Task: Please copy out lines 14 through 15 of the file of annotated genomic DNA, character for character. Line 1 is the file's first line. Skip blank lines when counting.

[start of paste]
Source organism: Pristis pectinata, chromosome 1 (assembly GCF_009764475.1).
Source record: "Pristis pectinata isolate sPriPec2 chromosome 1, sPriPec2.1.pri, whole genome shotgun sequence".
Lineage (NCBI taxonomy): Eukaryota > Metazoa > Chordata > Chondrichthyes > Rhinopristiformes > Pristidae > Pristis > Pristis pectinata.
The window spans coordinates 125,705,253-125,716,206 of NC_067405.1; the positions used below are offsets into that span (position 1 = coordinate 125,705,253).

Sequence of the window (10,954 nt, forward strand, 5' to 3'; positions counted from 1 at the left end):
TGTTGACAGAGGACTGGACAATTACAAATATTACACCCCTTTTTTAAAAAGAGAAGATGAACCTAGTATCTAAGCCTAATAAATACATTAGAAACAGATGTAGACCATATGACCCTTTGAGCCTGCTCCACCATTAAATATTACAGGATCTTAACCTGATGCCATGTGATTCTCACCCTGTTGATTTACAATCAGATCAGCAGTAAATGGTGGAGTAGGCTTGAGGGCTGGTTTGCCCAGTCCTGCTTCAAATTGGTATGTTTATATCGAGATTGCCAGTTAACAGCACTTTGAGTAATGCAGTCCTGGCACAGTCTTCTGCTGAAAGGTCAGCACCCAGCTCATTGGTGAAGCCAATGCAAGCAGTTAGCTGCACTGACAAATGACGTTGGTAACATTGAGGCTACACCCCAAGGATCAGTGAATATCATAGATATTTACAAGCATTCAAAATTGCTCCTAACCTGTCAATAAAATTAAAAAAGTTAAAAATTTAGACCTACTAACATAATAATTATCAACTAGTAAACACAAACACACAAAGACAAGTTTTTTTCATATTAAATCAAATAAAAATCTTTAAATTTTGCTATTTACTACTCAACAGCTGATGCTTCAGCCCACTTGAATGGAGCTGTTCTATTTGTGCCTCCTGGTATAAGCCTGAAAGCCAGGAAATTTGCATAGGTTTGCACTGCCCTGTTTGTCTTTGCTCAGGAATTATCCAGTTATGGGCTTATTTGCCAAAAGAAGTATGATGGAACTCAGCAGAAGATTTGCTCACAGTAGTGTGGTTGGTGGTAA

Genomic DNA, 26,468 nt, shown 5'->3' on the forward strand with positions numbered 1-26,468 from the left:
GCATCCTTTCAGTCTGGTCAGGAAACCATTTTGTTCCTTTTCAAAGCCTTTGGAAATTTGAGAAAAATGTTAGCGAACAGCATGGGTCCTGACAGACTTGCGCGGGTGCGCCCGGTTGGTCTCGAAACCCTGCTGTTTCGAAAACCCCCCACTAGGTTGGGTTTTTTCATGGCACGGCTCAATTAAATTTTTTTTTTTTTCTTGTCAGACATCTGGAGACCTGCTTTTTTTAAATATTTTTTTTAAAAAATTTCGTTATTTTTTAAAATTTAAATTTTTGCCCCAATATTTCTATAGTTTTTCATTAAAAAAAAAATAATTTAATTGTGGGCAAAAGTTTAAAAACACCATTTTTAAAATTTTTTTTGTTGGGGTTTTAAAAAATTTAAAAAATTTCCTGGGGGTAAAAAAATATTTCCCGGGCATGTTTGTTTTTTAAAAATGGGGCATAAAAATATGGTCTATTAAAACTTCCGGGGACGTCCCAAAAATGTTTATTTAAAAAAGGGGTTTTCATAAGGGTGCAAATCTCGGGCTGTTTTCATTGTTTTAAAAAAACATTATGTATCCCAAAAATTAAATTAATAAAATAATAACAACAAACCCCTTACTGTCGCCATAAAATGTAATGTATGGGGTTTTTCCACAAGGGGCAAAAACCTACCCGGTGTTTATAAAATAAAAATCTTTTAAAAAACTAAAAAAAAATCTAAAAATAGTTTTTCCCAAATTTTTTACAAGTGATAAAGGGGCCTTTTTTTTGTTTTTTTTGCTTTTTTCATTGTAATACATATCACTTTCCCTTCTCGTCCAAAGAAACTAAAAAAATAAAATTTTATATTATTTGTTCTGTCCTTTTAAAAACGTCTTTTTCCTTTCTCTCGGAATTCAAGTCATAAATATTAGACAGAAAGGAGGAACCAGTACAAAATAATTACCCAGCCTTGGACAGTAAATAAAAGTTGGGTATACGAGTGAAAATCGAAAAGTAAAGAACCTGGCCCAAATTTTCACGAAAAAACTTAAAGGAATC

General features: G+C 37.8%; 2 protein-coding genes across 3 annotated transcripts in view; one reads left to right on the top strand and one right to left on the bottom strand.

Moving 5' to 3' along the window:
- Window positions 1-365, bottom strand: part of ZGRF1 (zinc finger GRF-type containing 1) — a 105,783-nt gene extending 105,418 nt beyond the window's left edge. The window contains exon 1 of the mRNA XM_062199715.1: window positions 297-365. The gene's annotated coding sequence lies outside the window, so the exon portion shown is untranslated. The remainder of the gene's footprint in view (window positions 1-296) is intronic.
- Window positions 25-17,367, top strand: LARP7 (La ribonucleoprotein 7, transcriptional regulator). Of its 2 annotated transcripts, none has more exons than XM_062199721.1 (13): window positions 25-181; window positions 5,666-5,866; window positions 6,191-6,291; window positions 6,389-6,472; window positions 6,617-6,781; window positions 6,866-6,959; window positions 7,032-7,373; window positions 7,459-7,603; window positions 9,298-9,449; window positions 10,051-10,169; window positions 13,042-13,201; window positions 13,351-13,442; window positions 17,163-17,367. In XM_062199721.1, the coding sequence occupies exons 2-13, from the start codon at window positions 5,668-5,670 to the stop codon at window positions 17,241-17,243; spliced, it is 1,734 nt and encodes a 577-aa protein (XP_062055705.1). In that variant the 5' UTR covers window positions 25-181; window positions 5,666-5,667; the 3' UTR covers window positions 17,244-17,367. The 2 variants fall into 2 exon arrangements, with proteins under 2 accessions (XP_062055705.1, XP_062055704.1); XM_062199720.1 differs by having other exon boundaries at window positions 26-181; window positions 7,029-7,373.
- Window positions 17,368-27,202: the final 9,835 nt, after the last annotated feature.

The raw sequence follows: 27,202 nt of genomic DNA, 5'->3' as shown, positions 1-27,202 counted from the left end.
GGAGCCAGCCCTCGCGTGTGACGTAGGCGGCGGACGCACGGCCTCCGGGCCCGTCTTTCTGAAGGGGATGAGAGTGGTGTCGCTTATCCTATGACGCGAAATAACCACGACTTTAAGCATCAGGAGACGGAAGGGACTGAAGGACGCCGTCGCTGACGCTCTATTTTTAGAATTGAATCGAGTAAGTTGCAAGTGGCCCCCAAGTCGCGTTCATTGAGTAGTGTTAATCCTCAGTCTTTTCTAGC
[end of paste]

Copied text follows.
The raw sequence follows: 27,202 nt of genomic DNA, 5'->3' as shown, positions 1-27,202 counted from the left end.
GGAGCCAGCCCTCGCGTGTGACGTAGGCGGCGGACGCACGGCCTCCGGGCCCGTCTTTCTGAAGGGGATGAGAGTGGTGTCGCTTATCCTATGACGCGAAATAACCACGACTTTAAGCATCAGGAGACGGAAGGGACTGAAGGACGCCGTCGCTGACGCTCTATTTTTAGAATTGAATCGAGTAAGTTGCAAGTGGCCCCCAAGTCGCGTTCATTGAGTAGTGTTAATCCTCAGTCTTTTCTAGC